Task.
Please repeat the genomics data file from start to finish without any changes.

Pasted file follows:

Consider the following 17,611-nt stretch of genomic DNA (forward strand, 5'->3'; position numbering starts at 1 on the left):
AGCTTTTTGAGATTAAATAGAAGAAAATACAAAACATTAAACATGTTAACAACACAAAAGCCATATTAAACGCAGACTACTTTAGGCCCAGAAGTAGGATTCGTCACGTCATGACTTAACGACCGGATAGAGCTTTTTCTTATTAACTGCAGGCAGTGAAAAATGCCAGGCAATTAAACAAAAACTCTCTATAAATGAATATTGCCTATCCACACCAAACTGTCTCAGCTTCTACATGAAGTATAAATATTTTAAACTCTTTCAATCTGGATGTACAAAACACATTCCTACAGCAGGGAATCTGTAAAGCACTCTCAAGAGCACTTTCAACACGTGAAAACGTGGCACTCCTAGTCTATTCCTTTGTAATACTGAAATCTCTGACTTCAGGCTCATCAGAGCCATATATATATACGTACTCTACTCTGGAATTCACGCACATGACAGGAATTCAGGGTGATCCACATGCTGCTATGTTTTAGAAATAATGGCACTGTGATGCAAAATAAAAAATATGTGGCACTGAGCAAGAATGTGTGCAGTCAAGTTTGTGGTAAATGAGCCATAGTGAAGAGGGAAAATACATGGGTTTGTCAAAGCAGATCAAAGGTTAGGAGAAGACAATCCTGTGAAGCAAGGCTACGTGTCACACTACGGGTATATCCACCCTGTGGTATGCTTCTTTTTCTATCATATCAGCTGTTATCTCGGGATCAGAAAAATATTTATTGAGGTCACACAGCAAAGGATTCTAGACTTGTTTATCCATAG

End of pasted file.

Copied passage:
Consider the following 17,611-nt stretch of genomic DNA (forward strand, 5'->3'; position numbering starts at 1 on the left):
AGCTTTTTGAGATTAAATAGAAGAAAATACAAAACATTAAACATGTTAACAACACAAAAGCCATATTAAACGCAGACTACTTTAGGCCCAGAAGTAGGATTCGTCACGTCATGACTTAACGACCGGATAGAGCTTTTTCTTATTAACTGCAGGCAGTGAAAAATGCCAGGCAATTAAACAAAAACTCTCTATAAATGAATATTGCCTATCCACACCAAACTGTCTCAGCTTCTACATGAAGTATAAATATTTTAAACTCTTTCAATCTGGATGTACAAAACACATTCCTACAGCAGGGAATCTGTAAAGCACTCTCAAGAGCACTTTCAACACGTGAAAACGTGGCACTCCTAGTCTATTCCTTTGTAATACTGAAATCTCTGACTTCAGGCTCATCAGAGCCATATATATATACGTACTCTACTCTGGAATTCACGCACATGACAGGAATTCAGGGTGATCCACATGCTGCTATGTTTTAGAAATAATGGCACTGTGATGCAAAATAAAAAATATGTGGCACTGAGCAAGAATGTGTGCAGTCAAGTTTGTGGTAAATGAGCCATAGTGAAGAGGGAAAATACATGGGTTTGTCAAAGCAGATCAAAGGTTAGGAGAAGACAATCCTGTGAAGCAAGGCTACGTGTCACACTACGGGTATATCCACCCTGTGGTATGCTTCTTTTTCTATCATATCAGCTGTTATCTCGGGATCAGAAAAATATTTATTGAGGTCACACAGCAAAGGATTCTAGACTTGTTTATCCATAG